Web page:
Program aims at creating workforce

Published 12:00 am Sunday, September 19, 1999

When Mike Schoepf took the reigns as the school-to-work coordinator in Albert Lea, he realized some people just have the wrong perception of the program.

Sunday, September 19, 1999

When Mike Schoepf took the reigns as the school-to-work coordinator in Albert Lea, he realized some people just have the wrong perception of the program.

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Perhaps the problem is in the name, he said. To some, school-to-work implies a career just after high school, but that’s not entirely accurate.

&uot;Ultimately, we hope people will go to college and earn their degrees,&uot; said Schoepf, who was hired as the district’s school-to-work coordinator this year. &uot;It’s assumed when they’re finished with college, or vocational school they will be ready to work.

&uot;We want them, all learners, to be productive citizens, earning livable wages,&uot; he added. &uot;Our goal is to convince people that school-to-work

isn’t vocational education. My philosophy is when you stop learning, you stop living.&uot;

If the misperception continues, he said he might even consider changing the program’s name.

The new coordinator

A long-time substitute teacher in the district, Schoepf said he accepted the position because it links his business and education experiences; Schoepf has also worked in the newspaper and telecommunication fields. He takes over the position from Jeanette Beamer, who continues to teach in the district.

The half-time position also allows him to continue leading a tutoring program for struggling students he helped start at Southwest Junior High School last spring.

&uot;School-to-work programs are all ideas I used in the classroom, newspaper and telecommunication industries,&uot; he said. &uot;I’ve been a teacher for six years and was in business for six years. It ties together my business and education careers.&uot;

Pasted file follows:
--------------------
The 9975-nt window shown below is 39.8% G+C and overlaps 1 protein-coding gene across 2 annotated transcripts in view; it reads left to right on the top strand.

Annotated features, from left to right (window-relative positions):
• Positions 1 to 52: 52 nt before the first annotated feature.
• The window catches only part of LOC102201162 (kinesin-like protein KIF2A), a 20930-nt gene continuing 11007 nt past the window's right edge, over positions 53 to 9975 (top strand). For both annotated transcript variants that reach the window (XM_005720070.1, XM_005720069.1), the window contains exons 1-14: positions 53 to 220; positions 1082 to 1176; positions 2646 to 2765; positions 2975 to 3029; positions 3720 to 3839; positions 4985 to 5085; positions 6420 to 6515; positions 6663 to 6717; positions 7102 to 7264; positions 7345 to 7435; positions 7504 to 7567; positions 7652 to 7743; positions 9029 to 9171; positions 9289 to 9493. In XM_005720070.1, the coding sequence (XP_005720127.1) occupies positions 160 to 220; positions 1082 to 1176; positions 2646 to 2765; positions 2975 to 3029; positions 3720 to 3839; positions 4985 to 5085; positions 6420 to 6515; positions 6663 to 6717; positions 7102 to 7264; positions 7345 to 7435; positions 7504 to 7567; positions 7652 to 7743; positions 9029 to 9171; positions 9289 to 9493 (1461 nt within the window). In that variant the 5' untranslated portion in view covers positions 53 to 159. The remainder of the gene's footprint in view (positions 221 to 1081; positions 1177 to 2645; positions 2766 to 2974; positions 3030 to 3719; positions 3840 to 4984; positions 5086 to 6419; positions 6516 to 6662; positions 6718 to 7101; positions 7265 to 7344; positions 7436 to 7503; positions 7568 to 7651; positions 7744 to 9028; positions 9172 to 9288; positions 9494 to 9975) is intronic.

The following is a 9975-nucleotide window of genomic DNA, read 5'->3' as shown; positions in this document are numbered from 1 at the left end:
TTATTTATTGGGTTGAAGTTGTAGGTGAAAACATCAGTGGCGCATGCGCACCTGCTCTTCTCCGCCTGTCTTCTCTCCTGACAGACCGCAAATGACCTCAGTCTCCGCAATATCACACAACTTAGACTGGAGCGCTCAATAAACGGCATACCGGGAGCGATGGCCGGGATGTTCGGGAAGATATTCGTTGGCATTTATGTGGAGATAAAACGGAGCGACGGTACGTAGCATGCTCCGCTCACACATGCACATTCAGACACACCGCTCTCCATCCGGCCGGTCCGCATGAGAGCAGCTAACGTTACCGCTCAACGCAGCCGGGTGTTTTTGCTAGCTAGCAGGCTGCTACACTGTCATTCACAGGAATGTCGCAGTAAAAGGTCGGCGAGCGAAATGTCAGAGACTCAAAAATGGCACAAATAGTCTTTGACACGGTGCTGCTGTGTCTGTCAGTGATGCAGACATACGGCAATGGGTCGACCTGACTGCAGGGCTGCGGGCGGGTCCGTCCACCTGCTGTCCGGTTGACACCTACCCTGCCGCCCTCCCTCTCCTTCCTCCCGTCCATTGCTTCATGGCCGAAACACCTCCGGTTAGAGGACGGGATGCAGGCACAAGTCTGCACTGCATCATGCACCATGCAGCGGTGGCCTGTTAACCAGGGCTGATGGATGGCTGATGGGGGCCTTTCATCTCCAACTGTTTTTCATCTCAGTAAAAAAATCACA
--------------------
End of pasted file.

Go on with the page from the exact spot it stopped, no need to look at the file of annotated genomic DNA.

He will continue to lean on Beamer for support, and will develop some new programs.

One, he said, will give teachers an answer to the perennial question, &uot;Why do we need to know this?&uot;

He plans to implement a mentoring program that will partner business people and teachers. In each class, a mentor within the business community would explain in, for instance, a weekly report how he used different skills during the week.

&uot;We want to give a classroom teacher working world examples of the practical use of subject manner,&uot; he explained. &uot;We would pair up business people with teachers. It would give teachers the answer.&uot;

As the new coordinator, he said he will also continue to seek business partnerships and mentor programs in the community; the program was founded partially because employers realized that many graduates lacked the motivation required in the work force.

And, to prepare learners for productive lives is the fundamental mission of public education, he said.

Providing workers

While he said the public education system in this country is the best in the world, graduating &uot;the best educated people ever,&uot; public education can go further in preparing learners for work lives. School-to-work doesn’t add curriculum, but a variety of ways to teach the same subject manner, including experience and career paths.